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Updated 8 hours ago
Question: When should you fertilize azaleas and rhododendrons? Is it better to do it in the spring or the fall? What happens if you fertilize in the winter?
Answer: Azaleas and rhododendrons are very common landscape plants here in Pennsylvania, probably due to their evergreen nature and beautiful flowers. They make terrific foundation plants, and when grown in the right conditions, they're easy to care for.
In their native habitats, both azaleas and rhododendrons are understory shrubs, meaning they much prefer full to partial shade conditions, especially during the hot afternoon hours. They are not a good choice for areas of the landscape that receive full sun. When planted in full sun, azaleas and rhododendrons often suffer from infestations of an insect pest called lacebug. To grow the best azaleas and rhododendrons, site them properly.
Another thing these two plants have in common is their need for acidic soil. Azaleas and rhododendrons grow best in woodland areas with a soil pH between 4.5 and 5.5, so even when you're growing them as a landscape plant, this pH requirement is necessary. If your soil's pH is not optimal, these two plants will show it with leaves that turn yellow between their leaf veins (called interveinal chlorosis), slow growth, and reduced flowering.
Azaleas and rhododendrons, along with most other evergreens, require an acidic soil because an acidic pH level increases the availability of iron in the soil, a nutrient evergreen plants need a lot of to support their year-round foliage. Because of this, before fertilizing any azaleas and rhododendrons, I always recommend getting a soil test (available from the Penn State Extension Service; 724-837-1402 in Westmoreland County and 412-482-3476 in Allegheny County) to make sure the soil pH is optimum. The plants may not need to be fertilized; you may only need to adjust the pH to make them happy and healthy. Typically, elemental sulfur or ferrous sulfate is used to adjust the pH, but how much you'll need to use is dependant on the existing pH of your soil.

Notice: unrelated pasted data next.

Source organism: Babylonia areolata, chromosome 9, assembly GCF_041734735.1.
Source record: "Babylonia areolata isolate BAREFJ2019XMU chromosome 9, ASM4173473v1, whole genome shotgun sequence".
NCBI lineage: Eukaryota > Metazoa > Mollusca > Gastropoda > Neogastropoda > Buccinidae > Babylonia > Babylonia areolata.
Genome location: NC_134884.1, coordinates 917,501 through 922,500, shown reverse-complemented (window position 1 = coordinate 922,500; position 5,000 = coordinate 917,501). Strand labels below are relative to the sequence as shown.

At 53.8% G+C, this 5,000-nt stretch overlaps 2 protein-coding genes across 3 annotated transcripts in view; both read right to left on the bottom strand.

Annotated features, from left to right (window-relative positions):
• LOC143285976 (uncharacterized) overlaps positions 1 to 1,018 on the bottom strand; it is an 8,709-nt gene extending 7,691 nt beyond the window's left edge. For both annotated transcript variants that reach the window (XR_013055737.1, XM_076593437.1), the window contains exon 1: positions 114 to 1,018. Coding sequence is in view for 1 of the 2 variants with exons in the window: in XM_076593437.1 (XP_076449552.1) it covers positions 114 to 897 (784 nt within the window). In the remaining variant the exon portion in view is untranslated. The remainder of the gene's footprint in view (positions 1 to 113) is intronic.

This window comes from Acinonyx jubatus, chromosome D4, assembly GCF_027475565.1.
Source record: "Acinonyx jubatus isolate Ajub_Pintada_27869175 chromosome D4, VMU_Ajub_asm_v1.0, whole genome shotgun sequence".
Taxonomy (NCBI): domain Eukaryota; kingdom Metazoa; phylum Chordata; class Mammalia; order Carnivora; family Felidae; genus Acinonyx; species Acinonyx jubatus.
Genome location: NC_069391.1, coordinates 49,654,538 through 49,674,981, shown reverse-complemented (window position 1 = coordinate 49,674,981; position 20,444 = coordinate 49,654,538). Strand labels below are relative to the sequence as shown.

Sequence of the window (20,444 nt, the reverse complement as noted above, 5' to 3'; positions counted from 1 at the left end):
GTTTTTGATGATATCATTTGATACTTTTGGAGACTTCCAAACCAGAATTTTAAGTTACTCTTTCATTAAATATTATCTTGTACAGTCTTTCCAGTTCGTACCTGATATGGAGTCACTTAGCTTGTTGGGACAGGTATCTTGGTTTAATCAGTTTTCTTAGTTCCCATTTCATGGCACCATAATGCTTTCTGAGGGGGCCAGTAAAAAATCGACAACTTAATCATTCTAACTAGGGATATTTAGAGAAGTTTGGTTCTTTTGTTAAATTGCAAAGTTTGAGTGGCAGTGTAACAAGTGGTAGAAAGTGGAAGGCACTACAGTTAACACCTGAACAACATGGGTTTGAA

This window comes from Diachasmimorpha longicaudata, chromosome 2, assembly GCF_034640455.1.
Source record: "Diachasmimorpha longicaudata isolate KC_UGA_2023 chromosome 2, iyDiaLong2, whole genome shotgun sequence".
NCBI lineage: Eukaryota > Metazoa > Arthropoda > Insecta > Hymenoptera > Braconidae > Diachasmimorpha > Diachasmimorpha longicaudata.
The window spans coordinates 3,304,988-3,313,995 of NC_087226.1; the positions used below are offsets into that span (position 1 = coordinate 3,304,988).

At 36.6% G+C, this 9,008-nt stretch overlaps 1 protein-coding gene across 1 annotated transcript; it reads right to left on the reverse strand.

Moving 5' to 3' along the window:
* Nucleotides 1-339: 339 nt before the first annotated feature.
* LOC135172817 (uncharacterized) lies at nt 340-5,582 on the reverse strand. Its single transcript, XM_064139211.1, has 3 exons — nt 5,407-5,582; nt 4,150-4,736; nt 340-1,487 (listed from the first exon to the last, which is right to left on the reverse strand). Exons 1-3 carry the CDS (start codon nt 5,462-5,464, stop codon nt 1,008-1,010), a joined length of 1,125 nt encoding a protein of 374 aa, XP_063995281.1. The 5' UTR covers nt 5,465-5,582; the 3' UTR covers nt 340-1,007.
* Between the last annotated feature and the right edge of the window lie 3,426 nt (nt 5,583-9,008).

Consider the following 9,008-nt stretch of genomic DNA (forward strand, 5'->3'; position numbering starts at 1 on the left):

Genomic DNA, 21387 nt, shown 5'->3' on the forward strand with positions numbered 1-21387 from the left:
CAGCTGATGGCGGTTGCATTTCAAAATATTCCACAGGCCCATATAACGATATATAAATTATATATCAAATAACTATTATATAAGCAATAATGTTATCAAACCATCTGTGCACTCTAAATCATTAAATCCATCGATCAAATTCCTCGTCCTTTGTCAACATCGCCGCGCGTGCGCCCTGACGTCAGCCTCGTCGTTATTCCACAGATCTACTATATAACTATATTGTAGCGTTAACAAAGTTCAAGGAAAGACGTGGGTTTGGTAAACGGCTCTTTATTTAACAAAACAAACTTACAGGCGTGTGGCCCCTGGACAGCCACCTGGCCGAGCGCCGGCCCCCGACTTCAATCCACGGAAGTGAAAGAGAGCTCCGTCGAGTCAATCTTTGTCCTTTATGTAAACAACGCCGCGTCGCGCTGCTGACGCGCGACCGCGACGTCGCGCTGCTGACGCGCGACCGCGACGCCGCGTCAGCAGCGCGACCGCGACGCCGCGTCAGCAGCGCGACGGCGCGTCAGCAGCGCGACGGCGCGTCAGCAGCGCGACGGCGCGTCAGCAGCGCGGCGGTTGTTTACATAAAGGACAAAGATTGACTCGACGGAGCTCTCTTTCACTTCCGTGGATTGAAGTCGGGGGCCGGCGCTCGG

If you test your soil and the pH is optimal, and you're growing these plants in well-drained soil that's high in organic matter, fertilization is seldom necessary. But, if soil test results come back informing you that your rhododendrons and azaleas do, in fact, need to be fertilized, choose an acid-specific granular fertilizer, such as HollyTone, to do the job.
Fertilization of these plants is best done in the early spring, just before they flower and enter a period of active growth.
Fertilizing in the late summer or autumn generates new, late-season growth that's susceptible to damage from freezing winter temperatures because it does not have time to harden-off before frosts arrive.
Winter fertilization should be avoided as well. Since the plant is not in an active state of growth during the winter, most of the nutrients are likely to run off before they can be absorbed by the plant the following spring. It would likely be a waste of your money and time.
Horticulturist Jessica Walliser co-hosts “The Organic Gardeners” at 7 a.m. Sundays on KDKA Radio with Doug Oster. She is the author of several gardening books, including “Attracting Beneficial Bugs to Your Garden: A Natural Approach to Pest Control” and “Good Bug, Bad Bug.” Her website is jessicawalliser.com. Send your gardening or landscaping questions to firstname.lastname@example.org or The Good Earth, 622 Cabin Hill Drive, Greensburg, PA 15601.
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